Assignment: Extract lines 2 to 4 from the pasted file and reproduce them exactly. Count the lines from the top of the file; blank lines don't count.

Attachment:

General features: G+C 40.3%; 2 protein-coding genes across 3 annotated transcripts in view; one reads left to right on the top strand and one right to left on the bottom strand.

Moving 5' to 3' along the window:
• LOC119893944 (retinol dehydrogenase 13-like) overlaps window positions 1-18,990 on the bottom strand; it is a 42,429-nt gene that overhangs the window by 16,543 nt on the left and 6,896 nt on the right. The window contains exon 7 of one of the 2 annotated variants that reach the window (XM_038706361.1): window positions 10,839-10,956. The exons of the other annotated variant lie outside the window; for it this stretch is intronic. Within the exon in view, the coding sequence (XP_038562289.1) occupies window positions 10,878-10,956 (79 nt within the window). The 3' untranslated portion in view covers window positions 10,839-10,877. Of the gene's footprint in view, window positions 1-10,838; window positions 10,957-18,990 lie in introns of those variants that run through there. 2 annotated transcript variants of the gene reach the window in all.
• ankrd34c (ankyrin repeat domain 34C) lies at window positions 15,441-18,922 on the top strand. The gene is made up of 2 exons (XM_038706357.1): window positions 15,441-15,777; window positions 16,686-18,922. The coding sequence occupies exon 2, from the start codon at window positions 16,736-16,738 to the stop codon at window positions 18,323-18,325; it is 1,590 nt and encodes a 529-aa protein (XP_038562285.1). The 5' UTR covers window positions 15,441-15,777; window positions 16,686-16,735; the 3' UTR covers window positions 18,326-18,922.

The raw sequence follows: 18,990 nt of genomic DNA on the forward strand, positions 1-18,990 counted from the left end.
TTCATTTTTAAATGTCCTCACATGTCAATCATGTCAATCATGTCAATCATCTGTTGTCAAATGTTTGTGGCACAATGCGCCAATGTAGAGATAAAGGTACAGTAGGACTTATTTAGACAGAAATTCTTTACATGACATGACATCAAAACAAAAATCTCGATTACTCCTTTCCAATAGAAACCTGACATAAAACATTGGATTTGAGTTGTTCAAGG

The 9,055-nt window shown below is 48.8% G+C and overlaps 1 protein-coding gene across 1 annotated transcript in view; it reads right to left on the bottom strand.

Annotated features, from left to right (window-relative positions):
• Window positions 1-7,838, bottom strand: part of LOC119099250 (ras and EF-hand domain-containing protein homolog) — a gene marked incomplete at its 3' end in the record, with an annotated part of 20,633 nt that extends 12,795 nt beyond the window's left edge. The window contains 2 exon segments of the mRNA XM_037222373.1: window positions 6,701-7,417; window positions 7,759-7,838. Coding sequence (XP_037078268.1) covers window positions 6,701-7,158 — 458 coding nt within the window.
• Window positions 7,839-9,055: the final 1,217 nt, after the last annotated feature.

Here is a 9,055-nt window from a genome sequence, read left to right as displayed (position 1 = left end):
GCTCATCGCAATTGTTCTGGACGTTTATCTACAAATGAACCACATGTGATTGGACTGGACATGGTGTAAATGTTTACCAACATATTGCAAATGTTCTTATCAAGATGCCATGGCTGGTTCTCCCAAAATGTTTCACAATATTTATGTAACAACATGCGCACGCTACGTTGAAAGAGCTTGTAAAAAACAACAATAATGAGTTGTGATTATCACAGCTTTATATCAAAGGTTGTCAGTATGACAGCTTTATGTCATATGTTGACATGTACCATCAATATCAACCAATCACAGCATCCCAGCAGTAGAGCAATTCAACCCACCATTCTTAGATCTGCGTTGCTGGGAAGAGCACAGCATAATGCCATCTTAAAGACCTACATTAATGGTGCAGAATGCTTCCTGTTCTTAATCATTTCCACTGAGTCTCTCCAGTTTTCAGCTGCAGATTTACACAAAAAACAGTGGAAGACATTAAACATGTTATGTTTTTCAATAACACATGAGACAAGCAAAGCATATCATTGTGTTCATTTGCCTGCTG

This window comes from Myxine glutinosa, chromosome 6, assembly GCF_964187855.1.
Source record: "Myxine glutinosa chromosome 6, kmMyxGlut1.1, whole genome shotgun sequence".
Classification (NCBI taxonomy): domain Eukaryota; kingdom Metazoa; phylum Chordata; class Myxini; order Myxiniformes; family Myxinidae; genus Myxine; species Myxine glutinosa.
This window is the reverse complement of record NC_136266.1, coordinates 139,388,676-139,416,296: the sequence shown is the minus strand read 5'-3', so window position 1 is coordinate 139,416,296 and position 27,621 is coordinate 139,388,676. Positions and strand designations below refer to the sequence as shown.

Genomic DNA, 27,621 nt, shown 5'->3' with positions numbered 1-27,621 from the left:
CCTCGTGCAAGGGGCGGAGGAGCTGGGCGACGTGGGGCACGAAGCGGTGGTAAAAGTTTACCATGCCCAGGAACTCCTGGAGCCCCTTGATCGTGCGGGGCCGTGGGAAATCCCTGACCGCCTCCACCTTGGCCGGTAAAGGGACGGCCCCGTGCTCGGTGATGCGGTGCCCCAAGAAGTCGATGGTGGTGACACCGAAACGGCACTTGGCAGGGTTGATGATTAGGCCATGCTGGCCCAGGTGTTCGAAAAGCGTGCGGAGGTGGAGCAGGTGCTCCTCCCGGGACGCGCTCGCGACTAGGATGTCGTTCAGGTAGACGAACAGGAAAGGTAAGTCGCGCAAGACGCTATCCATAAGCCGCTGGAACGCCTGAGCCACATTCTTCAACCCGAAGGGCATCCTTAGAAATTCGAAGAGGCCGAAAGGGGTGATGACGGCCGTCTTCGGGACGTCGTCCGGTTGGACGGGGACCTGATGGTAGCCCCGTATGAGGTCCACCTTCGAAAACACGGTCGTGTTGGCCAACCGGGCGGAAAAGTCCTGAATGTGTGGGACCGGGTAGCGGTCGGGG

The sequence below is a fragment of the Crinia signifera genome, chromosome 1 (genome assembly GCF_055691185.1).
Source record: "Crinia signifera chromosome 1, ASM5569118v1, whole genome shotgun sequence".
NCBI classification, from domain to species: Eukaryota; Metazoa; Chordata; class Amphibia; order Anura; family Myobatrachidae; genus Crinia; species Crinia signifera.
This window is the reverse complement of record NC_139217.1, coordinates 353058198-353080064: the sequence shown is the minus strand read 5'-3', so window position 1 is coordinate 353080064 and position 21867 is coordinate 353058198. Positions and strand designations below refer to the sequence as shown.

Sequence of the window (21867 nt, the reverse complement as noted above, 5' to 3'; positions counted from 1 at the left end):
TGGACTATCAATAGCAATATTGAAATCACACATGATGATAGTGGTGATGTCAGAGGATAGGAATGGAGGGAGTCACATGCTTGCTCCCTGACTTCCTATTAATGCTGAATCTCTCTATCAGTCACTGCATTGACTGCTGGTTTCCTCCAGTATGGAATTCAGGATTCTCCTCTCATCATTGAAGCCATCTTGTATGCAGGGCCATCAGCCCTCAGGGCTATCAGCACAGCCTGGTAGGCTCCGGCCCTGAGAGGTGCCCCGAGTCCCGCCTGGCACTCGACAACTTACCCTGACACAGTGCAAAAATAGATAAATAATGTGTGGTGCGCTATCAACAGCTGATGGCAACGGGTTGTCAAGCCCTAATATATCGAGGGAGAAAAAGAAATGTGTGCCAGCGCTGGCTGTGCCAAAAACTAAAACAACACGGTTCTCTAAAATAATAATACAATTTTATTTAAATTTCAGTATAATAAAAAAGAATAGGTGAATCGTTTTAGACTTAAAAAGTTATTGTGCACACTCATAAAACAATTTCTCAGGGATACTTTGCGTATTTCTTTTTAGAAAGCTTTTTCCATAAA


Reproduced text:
Moving 5' to 3' along the window:
• LOC119893944 (retinol dehydrogenase 13-like) overlaps window positions 1-18,990 on the bottom strand; it is a 42,429-nt gene that overhangs the window by 16,543 nt on the left and 6,896 nt on the right. The window contains exon 7 of one of the 2 annotated variants that reach the window (XM_038706361.1): window positions 10,839-10,956. The exons of the other annotated variant lie outside the window; for it this stretch is intronic. Within the exon in view, the coding sequence (XP_038562289.1) occupies window positions 10,878-10,956 (79 nt within the window). The 3' untranslated portion in view covers window positions 10,839-10,877. Of the gene's footprint in view, window positions 1-10,838; window positions 10,957-18,990 lie in introns of those variants that run through there. 2 annotated transcript variants of the gene reach the window in all.
• ankrd34c (ankyrin repeat domain 34C) lies at window positions 15,441-18,922 on the top strand. The gene is made up of 2 exons (XM_038706357.1): window positions 15,441-15,777; window positions 16,686-18,922. The coding sequence occupies exon 2, from the start codon at window positions 16,736-16,738 to the stop codon at window positions 18,323-18,325; it is 1,590 nt and encodes a 529-aa protein (XP_038562285.1). The 5' UTR covers window positions 15,441-15,777; window positions 16,686-16,735; the 3' UTR covers window positions 18,326-18,922.